The American Diabetes Association’s 2017 Standards of Medical Care include a new and important emphasis on metabolic surgery for the treatment of type 2 diabetes.
“This year, the Standards include critical, new evidence-based additions—psychosocial care, expanded physical fitness, metabolic surgery and hypoglycemia—all of which can impact effective diabetes care,” said the Association’s Chief Scientific and Medical Officer
Robert E. Ratner, MD, FACP, FACE in a news release.
The 2017 Standards of Care incorporate several new guidelines issued in 2016 by the ADA, including those on physical activity, psychosocial health, metabolic surgery and hypoglycemia.
It also outlines a tiered approach to obesity management, including lifestyle intervention, pharmacotherapy, and bariatric surgery. The Standards became available online on Dec. 15, 2016, and are published as a supplement to the January 2017 issue of Diabetes Care.
The annually updated guidelines provide health care providers with all components of diabetes care, general treatment goals, and tools to evaluate quality care.
The recommendations expand the indications for metabolic surgery to include patients with inadequately controlled diabetes who have a BMI as low as 30.
Here are the main recommendations from the ADA on metabolic surgery:
- Metabolic surgery should be recommended to treat type 2 diabetes in appropriate surgical candidates with
BMI >40 kg/m2 (BMI >37.5 kg/m2 in
Asian Americans), regardless of the level
of glycemic control or complexity of
glucose-lowering regimens, and in
adults with BMI 35.0–39.9 kg/m2
(32.5–37.4 kg/m2 in Asian Americans) when hyperglycemia is inadequately controlled despite lifestyle and optimal medical therapy.
- Metabolic surgery should be considered for adults with type 2 diabetes and BMI
30.0–34.9 (27.5–32.4 in Asian Americans) if hyperglycemia is inadequately controlled despite optimal medical control by either oral or injectable medications
- Metabolic surgery should be performed in high-volume centers with multidisciplinary teams that understand and are experienced in the management of diabetes and gastrointestinal surgery.
- Long-term lifestyle support and routine monitoring of micronutrient and nutritional status must be provided to patients after surgery, according to guidelines for postoperative management of metabolic surgery by national and international professional societies.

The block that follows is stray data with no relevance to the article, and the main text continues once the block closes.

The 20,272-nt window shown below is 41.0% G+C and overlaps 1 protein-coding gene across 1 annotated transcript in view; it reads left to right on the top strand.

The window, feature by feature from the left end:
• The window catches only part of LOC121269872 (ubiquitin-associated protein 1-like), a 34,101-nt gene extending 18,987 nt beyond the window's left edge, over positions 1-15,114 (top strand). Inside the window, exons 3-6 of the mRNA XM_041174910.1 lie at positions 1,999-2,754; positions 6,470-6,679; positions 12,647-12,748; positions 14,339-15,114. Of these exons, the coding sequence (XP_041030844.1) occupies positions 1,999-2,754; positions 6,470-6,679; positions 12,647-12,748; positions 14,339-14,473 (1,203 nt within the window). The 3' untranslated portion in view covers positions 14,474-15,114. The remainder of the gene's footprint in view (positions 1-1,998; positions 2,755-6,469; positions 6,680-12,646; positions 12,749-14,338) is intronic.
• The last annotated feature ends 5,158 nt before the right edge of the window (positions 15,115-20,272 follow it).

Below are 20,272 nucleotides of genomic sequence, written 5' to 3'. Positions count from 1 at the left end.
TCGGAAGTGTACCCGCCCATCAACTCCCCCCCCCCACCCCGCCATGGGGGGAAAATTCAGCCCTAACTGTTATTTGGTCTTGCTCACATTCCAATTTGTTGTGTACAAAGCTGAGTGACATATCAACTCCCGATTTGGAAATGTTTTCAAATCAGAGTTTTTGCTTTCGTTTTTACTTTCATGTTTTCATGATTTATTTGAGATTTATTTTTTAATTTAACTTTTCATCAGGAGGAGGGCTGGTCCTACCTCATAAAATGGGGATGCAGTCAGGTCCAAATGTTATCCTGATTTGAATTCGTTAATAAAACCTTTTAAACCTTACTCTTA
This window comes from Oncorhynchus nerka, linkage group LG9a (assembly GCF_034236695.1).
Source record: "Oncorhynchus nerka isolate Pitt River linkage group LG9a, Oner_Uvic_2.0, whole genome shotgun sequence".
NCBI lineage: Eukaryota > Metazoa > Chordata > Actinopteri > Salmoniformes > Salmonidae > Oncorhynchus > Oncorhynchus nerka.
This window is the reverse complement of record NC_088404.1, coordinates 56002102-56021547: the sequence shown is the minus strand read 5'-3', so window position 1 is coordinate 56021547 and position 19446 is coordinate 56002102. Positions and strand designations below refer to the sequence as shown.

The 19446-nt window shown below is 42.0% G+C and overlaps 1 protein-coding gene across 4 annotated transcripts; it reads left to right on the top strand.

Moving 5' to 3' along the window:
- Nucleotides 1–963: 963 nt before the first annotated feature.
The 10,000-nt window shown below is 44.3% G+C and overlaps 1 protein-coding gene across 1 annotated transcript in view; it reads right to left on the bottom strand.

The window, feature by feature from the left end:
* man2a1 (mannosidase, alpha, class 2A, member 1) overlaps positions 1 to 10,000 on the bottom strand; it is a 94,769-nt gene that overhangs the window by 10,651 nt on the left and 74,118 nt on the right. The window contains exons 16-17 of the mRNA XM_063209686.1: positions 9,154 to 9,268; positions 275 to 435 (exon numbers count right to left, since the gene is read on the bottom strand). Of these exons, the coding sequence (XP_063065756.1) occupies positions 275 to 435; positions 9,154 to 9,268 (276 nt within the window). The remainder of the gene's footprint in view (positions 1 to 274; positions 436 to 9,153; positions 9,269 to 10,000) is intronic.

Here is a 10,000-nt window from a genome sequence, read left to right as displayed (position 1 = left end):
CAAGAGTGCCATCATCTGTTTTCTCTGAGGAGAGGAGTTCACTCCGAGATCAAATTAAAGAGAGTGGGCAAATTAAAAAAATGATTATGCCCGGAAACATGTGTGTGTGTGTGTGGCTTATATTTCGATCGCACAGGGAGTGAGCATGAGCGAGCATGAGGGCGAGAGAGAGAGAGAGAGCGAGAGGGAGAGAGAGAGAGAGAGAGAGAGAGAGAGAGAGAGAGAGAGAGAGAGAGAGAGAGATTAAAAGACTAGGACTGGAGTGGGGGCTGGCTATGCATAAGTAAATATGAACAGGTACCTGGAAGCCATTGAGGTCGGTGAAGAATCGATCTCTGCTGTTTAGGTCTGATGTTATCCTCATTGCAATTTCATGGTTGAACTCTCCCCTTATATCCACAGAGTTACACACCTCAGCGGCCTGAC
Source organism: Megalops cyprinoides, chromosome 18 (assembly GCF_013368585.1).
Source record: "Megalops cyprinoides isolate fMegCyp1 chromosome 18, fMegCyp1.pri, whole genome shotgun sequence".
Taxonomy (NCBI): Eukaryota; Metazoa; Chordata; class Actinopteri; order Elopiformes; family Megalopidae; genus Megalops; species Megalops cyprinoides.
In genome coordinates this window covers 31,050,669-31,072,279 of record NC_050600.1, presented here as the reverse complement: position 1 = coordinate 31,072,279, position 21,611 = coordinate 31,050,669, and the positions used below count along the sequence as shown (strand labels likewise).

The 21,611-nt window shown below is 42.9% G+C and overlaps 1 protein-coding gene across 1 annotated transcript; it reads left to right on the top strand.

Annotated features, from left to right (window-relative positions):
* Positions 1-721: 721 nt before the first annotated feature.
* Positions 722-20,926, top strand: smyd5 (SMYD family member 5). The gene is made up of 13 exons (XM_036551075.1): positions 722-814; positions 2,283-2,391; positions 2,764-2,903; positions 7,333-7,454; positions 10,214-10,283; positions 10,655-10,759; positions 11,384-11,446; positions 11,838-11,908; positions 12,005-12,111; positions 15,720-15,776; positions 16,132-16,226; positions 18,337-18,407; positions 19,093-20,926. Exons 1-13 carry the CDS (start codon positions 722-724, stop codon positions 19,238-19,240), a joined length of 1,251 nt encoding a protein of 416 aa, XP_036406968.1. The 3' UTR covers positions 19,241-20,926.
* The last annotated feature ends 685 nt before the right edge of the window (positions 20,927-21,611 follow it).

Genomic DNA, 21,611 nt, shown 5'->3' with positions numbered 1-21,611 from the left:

- People presenting for metabolic surgery should receive a comprehensive mental health assessment. Surgery should be postponed in patients with histories of alcohol or substance abuse, significant depression, suicidal ideation, or other mental health conditions until these conditions have been fully addressed.
- People who undergo metabolic surgery should be evaluated to assess the need for ongoing mental health services to help them adjust to medical and psychosocial changes after surgery.
Philip Schauer, MD
“With these new guidelines, we can confidently say that metabolic surgery, based on sound scientific evidence, is now part of the standard of care for diabetes management. It’s historic. This has important medical and legal implications for patients, physicians and payers,” said Philip R. Schauer, MD, bariatric surgeon and director of Cleveland Clinic's Bariatric & Metabolic Center in Ohio.
The ADA first included bariatric, that it now calls metabolic surgery, only in 2011 when at that time it recommended that bariatric surgery may be considered for adults with BMI >35 and type 2 diabetes, especially if the diabetes or associated comorbidities are difficult to control with lifestyle and pharmacologic therapy.
“The 2017 Standards are completely compatible with the previously ADA endorsed International Guidelines from June 2016. In effect, we now have a double endorsement for metabolic surgery from ADA who is the world’s largest and arguably most influential diabetes organization in the world. Their annual publication sets the standard of care,” added Dr. Schauer, a past president of the ASMBS.
In 2016, metabolic surgery was included as a standard treatment option in clinical practice guidelines for people with diabetes, even for those who have mild obesity. The evidence-based guidelines were published in the June 2016 issue of Diabetes Care, and carry the endorsement of more than 45 international professional organizations including the ADA, the International Diabetes Federation (IDF) and ASMBS.
The Standards are established and revised annually by a Professional Practice Committee. The committee is a multidisciplinary team of 12 leading experts in the field of diabetes care, and includes physicians, diabetes educators, registered dietitians and others who have experience in areas including adult and pediatric endocrinology, epidemiology, public health, lipid research, hypertension, preconception planning and pregnancy care.
“It has been a long climb, but worth it if we can get more patients treated who could benefit,” said Dr. Schauer. “But while these guidelines are endorsed by nearly all major diabetes organizations, they must be adopted by caregivers, patients and payers to have impact. ASMBS should continue to take an active role, along with other medical organizations, in encouraging payers (both government and private) to modify current coverage policy to be compatible with the new standards. This is especially true for eligible patients with BMI 30-34 since they are currently not covered for surgery in nearly all current coverage policies throughout the U.S.”